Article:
Hells Angels murder trial reveals police slip-ups

Ten bikers and an accomplice appeared in a Berlin court under heavy police protection on Tuesday, accused of shooting a man in front of a betting shop's security cameras in a case where the police fell short.

Hells Angels murder trial reveals police slip-ups
People waiting to enter the heavily-guarded court on Tuesday. Photo: DPA

The 11 men in the dock are between 25 and 38 years old and ten of them belong to the banned Hells Angels Berlin chapter.

Tahir Ö., 26, was executed with six bullets inside the bookie's in Wedding on January 10th 2014.

Prosecutors accuse Hells Angels boss Kadir Padir of ordering the hit in revenge for Tahir's wounding of one of his troops, a bouncer at an Alexanderplatz nightclub, with a knife in October 2013. Padir is one of the 11 on trial.

On January 10th, the camera at the betting shop where Tahir was playing cards recorded 13 men entering through a back door, some of them masked.

While most of the attackers kept other customers under control, one of them drew a pistol and fired eight times, with six shots hitting Tahir, who died on the scene.

The whole sequence of events lasted just a few seconds.

But in part thanks to the evidence of the camera, the police were able to round up most of the men involved.

One of them, Kassa Z., known by his gang as “the Persian”, was so terrified of the possible life sentence on charges of collective murder that he agreed to give evidence to police.

As the star witness in the trial, he has been placed under witness protection.

The case is expected to last until early 2015.

It has revealed serious failings by police in the days leading up to the execution-style killing – and in the history of their dealings with the Hells Angels.

As the case was making its way to court, it emerged that an informant had warned police about the bounty on Tahir's head four times in the days before the killing.

Berlin detective chief Christian Steiof admitted in August that the police had credible information about the threats, rather than a single random tip among hundreds, as he had previously suggested.

And the police knew that Tahir had returned to Berlin from a trip in the Netherlands, which they had previously denied.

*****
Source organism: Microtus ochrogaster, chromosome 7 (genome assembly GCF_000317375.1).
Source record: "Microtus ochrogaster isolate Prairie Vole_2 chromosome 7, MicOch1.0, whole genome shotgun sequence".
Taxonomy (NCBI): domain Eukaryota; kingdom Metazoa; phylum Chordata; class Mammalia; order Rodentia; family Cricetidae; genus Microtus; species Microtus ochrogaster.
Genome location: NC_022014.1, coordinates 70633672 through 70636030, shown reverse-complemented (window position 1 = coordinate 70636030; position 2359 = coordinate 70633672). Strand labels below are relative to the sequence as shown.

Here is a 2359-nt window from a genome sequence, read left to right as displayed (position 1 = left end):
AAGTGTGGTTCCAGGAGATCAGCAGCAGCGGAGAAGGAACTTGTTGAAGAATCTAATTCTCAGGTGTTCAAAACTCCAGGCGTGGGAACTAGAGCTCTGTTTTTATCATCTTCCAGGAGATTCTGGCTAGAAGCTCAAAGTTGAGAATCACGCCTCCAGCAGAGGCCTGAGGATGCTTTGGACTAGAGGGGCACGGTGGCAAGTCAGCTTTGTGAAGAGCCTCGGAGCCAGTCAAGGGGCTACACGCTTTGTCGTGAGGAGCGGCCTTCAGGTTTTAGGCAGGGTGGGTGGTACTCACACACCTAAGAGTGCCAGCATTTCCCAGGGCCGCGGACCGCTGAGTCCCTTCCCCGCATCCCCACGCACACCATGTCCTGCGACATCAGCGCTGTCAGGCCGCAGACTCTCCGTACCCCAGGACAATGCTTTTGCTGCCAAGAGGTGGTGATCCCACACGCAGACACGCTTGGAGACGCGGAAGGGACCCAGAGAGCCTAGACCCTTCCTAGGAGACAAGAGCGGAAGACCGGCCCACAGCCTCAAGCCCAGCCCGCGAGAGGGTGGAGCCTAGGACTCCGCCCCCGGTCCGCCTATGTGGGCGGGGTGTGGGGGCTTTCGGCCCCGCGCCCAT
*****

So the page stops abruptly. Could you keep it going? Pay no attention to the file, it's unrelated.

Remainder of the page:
The Hells Angels Berlin chapter was officially banned in May 2012, but the leaders of the group were warned about the ban several days before it was pronounced – reportedly by a police officer.

That meant that they had time to dissolve the club and keep hold of its money and assets, which otherwise would have been seized by the authorities.

SEE ALSO: Robbers blow up Berlin bank

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German man jailed for killing petrol station worker in mask row

A 50-year-old German man was jailed for life Tuesday for shooting dead a petrol station cashier because he was angry about being told to wear a mask while buying beer.

German man jailed for killing petrol station worker in mask row

The September 2021 murder in the western town of Idar-Oberstein shocked Germany, which saw a vocal anti-mask and anti-vaccine movement emerge in response to the government’s coronavirus restrictions.

The row started when 20-year-old student worker Alex W. asked the man to put on a mask inside the shop, as required in all German stores at the time.

After a brief argument, the man left.

The perpetrator – identified only as Mario N. – returned about an hour and a half later, this time wearing a mask. But as he bought his six-pack of beer to the till, he took off his mask and another argument ensued.

He then pulled out a revolver and shot the cashier in the head point-blank.

On Tuesday, the district court in Bad-Kreuznach convicted Mario N. of murder and unlawful possession of a firearm, and handed him a life sentence.

READ ALSO: Shock in Germany after cashier shot dead in Covid mask row

Under German law, people given a life sentence can usually seek parole after 15 years. His defence team had sought a sentence of manslaughter, rather than murder.

At the start of the trial, prosecutor Nicole Frohn told how Mario N. had felt increasingly angry about the measures imposed to curb the pandemic, seeing them as an infringement on his rights.

“Since he knew he couldn’t reach the politicians responsible, he decided to kill him (Alex W.),” she said.

Mario N. turned himself in to police the day after the shooting.

German has relaxed most of its coronavirus rules, although masks are still required in some settings, such as public transport.